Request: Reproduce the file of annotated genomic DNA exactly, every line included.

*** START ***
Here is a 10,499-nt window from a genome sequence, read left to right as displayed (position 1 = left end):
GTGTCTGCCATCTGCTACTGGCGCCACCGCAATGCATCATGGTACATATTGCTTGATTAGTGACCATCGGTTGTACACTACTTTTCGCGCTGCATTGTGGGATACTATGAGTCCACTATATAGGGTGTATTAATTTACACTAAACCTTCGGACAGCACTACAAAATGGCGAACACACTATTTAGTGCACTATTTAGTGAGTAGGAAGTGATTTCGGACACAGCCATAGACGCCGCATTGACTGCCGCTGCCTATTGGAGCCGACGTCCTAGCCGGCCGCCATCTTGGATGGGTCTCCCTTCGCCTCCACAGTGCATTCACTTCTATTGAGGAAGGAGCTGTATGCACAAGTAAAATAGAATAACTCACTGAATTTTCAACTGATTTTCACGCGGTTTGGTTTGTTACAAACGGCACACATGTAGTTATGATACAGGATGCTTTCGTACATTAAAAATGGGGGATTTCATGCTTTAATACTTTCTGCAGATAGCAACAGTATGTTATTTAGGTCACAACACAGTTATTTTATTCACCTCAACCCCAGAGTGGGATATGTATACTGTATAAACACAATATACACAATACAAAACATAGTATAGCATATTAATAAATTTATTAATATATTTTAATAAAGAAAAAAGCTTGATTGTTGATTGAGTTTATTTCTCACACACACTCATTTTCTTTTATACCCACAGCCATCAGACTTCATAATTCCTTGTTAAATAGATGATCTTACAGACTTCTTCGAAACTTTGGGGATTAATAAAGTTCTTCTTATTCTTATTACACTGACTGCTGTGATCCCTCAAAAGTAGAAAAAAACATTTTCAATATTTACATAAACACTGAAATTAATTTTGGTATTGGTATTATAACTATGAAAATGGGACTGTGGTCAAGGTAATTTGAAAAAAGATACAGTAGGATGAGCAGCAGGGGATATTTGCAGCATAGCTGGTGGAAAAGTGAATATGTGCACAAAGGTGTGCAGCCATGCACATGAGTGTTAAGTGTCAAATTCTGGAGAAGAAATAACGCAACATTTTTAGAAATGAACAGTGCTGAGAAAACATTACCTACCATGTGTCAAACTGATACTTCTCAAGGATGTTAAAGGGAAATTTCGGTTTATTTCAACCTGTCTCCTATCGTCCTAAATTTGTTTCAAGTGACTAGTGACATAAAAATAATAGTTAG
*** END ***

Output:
Here is a 10,499-nt window from a genome sequence, read left to right as displayed (position 1 = left end):
GTGTCTGCCATCTGCTACTGGCGCCACCGCAATGCATCATGGTACATATTGCTTGATTAGTGACCATCGGTTGTACACTACTTTTCGCGCTGCATTGTGGGATACTATGAGTCCACTATATAGGGTGTATTAATTTACACTAAACCTTCGGACAGCACTACAAAATGGCGAACACACTATTTAGTGCACTATTTAGTGAGTAGGAAGTGATTTCGGACACAGCCATAGACGCCGCATTGACTGCCGCTGCCTATTGGAGCCGACGTCCTAGCCGGCCGCCATCTTGGATGGGTCTCCCTTCGCCTCCACAGTGCATTCACTTCTATTGAGGAAGGAGCTGTATGCACAAGTAAAATAGAATAACTCACTGAATTTTCAACTGATTTTCACGCGGTTTGGTTTGTTACAAACGGCACACATGTAGTTATGATACAGGATGCTTTCGTACATTAAAAATGGGGGATTTCATGCTTTAATACTTTCTGCAGATAGCAACAGTATGTTATTTAGGTCACAACACAGTTATTTTATTCACCTCAACCCCAGAGTGGGATATGTATACTGTATAAACACAATATACACAATACAAAACATAGTATAGCATATTAATAAATTTATTAATATATTTTAATAAAGAAAAAAGCTTGATTGTTGATTGAGTTTATTTCTCACACACACTCATTTTCTTTTATACCCACAGCCATCAGACTTCATAATTCCTTGTTAAATAGATGATCTTACAGACTTCTTCGAAACTTTGGGGATTAATAAAGTTCTTCTTATTCTTATTACACTGACTGCTGTGATCCCTCAAAAGTAGAAAAAAACATTTTCAATATTTACATAAACACTGAAATTAATTTTGGTATTGGTATTATAACTATGAAAATGGGACTGTGGTCAAGGTAATTTGAAAAAAGATACAGTAGGATGAGCAGCAGGGGATATTTGCAGCATAGCTGGTGGAAAAGTGAATATGTGCACAAAGGTGTGCAGCCATGCACATGAGTGTTAAGTGTCAAATTCTGGAGAAGAAATAACGCAACATTTTTAGAAATGAACAGTGCTGAGAAAACATTACCTACCATGTGTCAAACTGATACTTCTCAAGGATGTTAAAGGGAAATTTCGGTTTATTTCAACCTGTCTCCTATCGTCCTAAATTTGTTTCAAGTGACTAGTGACATAAAAATAATAGTTAG